Reusable page objects

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TDK Feature

This is not supported in Testim's visual editor.

In the Selenium world and in automation testing in general Page Objects is a design pattern that separates the functionality of a specific page into a separate class.

With the Testim Dev Kit. We recommend separating things into page objects logically.

Since Testim coded tests are just JavaScript - you can architecture your code in any way you want but we recommend a simple architecture

Evolving a Simple Architecture

Let's say you are writing tests for a travel website. One of the most common actions you might want to do is log into your website.

It is important to separate the logging in from the application code. This allows you to reuse your log-in code in other tests.

Note: The boilerplate and requires are omitted from this code for brevity but you can run all of these examples in the [http://github.com/testimio/codim-kitchenshink].

You might start with something like the following:

test('a user flow', async () => {
  await go('http://demo.testim.io');
  await type('.login-form input[type=text]', 'Benjamin');
  await type('.login-form input[type=password]', 'correcthorsebatterystaple');
  await submit('.login-form input[type=submit]);
  // test user flow
  await click('.goat');
  const whatGoatThinks = await text('.goat');
  expect(whatGoatThinks).to.equal('Testim Code is fresh!');
});

This is fine, but it is unclear how the code is shared. Moreover, if multiple test flows require logging in one might be tempted to put it in a beforeEach, but that would still make sharing it across tests significantly harder than it has to be.

Composing with functions

Our basic unit of composing code in programming is a function. Functions are great, and indeed since Testim coded tests are just JavaScript, reusing the login step is easy. We start with:

async function login(username = 'Benjamin', password = 'hunter2') {
  await type('.login-form input[type=text]', username);
  await type('.login-form input[type=password]', password);
  await submit('.login-form input[type=submit]);
}

test('a user flow', async () => {
  await go('http://demo.testim.io');
  await login();
  // test user flow
  await click('.goat');
  const whatGoatThinks = await text('.goat');
  expect(whatGoatThinks).to.equal('Testim Code is fresh!');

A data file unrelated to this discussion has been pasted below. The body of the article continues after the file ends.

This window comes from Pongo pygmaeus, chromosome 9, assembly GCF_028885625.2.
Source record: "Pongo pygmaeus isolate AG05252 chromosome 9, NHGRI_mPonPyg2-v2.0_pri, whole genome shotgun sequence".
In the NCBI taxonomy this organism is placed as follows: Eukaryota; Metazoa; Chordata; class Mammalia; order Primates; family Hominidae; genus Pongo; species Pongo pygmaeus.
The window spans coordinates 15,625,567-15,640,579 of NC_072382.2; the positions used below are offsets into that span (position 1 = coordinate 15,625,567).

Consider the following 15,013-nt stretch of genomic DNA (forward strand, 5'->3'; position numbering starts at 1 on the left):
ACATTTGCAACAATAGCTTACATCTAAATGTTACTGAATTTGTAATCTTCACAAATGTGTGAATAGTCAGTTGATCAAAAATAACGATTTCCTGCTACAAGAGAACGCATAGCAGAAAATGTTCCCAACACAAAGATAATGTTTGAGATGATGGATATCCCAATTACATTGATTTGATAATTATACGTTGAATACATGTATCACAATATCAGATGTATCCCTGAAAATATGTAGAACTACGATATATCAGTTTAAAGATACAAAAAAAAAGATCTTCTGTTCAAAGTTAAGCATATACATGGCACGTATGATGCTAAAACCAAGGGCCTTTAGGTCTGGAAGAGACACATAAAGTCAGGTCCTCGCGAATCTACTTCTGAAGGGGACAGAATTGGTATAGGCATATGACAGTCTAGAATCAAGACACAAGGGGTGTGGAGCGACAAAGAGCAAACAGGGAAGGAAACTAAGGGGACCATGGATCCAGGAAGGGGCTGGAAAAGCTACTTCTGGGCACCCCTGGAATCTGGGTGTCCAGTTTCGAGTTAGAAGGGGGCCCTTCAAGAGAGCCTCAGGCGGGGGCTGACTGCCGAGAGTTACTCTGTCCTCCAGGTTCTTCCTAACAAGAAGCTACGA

});

Here, login is separated into a separate function that can be reused between tests and imported across files.

This will let us swap our login implementation into one that logs in through localStorage or a direct API call in the future.

Becoming Classy

As this sort of logic grows, you will want to extract the functionality of the login page as well as other interactions into a separate file. For example, here is account.js

// account.js
module.exports = class Account {
  async login(username, password) {
    // same as before
  }
  async signup(username, password) {
    // record or write a signup logic
  }
  async loggedInUser() {
    // returns a string for the logged in user with 
    return text('.loggedinusername');
  }
  async logout() {
    // ditto for logout
  }
  async restorePassword() {
    // you can use Testim's email generation and validation step for this
  }
}

// goat.test.js

const { test } = require('testim');
const Account = require('./account');
describe('what the user thinks', async () => {
  let account;
  beforeEach(() => {
    account = new Account(); // pass configuration, environment or parameters here
  });
  it('does a user flow', async () => {
    await account.login('Benjamin');
    expect(await accountloggedInUser()).to.equal('Benjamin');
    await account.logout();
  });
});

Note that the nice thing about the code above is that the actual test does not contain any implementation detail. This means that the actual test file is not aware of selectors or locators or what part of the HTML page is interacted with and instead it focuses just on functionality.